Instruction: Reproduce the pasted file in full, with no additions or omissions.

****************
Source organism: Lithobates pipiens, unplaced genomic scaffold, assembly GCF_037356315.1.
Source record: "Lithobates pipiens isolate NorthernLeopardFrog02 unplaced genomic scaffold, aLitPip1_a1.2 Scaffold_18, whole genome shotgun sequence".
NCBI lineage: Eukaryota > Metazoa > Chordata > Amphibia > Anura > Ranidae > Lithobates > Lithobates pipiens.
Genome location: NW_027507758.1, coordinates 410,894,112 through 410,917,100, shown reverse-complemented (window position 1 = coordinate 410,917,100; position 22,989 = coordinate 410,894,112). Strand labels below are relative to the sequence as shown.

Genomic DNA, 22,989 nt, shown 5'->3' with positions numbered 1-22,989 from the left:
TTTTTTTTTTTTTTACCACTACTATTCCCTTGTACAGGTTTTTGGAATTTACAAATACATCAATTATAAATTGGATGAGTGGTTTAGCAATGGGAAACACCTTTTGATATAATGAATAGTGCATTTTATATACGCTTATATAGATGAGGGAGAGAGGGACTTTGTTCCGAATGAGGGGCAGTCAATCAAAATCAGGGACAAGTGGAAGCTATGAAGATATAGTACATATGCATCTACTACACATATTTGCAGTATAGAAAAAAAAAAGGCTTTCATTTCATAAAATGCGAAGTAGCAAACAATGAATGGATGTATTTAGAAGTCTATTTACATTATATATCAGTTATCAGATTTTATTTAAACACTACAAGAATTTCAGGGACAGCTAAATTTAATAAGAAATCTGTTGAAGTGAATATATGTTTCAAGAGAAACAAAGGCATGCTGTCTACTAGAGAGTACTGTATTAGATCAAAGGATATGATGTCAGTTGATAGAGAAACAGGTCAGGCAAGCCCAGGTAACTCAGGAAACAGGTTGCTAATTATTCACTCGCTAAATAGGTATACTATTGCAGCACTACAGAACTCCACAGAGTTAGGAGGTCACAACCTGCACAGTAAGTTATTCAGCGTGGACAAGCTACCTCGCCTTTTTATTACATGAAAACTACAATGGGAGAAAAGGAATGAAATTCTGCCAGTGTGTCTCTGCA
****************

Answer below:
Source organism: Lithobates pipiens, unplaced genomic scaffold, assembly GCF_037356315.1.
Source record: "Lithobates pipiens isolate NorthernLeopardFrog02 unplaced genomic scaffold, aLitPip1_a1.2 Scaffold_18, whole genome shotgun sequence".
NCBI lineage: Eukaryota > Metazoa > Chordata > Amphibia > Anura > Ranidae > Lithobates > Lithobates pipiens.
Genome location: NW_027507758.1, coordinates 410,894,112 through 410,917,100, shown reverse-complemented (window position 1 = coordinate 410,917,100; position 22,989 = coordinate 410,894,112). Strand labels below are relative to the sequence as shown.

Genomic DNA, 22,989 nt, shown 5'->3' with positions numbered 1-22,989 from the left:
TTTTTTTTTTTTTTACCACTACTATTCCCTTGTACAGGTTTTTGGAATTTACAAATACATCAATTATAAATTGGATGAGTGGTTTAGCAATGGGAAACACCTTTTGATATAATGAATAGTGCATTTTATATACGCTTATATAGATGAGGGAGAGAGGGACTTTGTTCCGAATGAGGGGCAGTCAATCAAAATCAGGGACAAGTGGAAGCTATGAAGATATAGTACATATGCATCTACTACACATATTTGCAGTATAGAAAAAAAAAAGGCTTTCATTTCATAAAATGCGAAGTAGCAAACAATGAATGGATGTATTTAGAAGTCTATTTACATTATATATCAGTTATCAGATTTTATTTAAACACTACAAGAATTTCAGGGACAGCTAAATTTAATAAGAAATCTGTTGAAGTGAATATATGTTTCAAGAGAAACAAAGGCATGCTGTCTACTAGAGAGTACTGTATTAGATCAAAGGATATGATGTCAGTTGATAGAGAAACAGGTCAGGCAAGCCCAGGTAACTCAGGAAACAGGTTGCTAATTATTCACTCGCTAAATAGGTATACTATTGCAGCACTACAGAACTCCACAGAGTTAGGAGGTCACAACCTGCACAGTAAGTTATTCAGCGTGGACAAGCTACCTCGCCTTTTTATTACATGAAAACTACAATGGGAGAAAAGGAATGAAATTCTGCCAGTGTGTCTCTGCA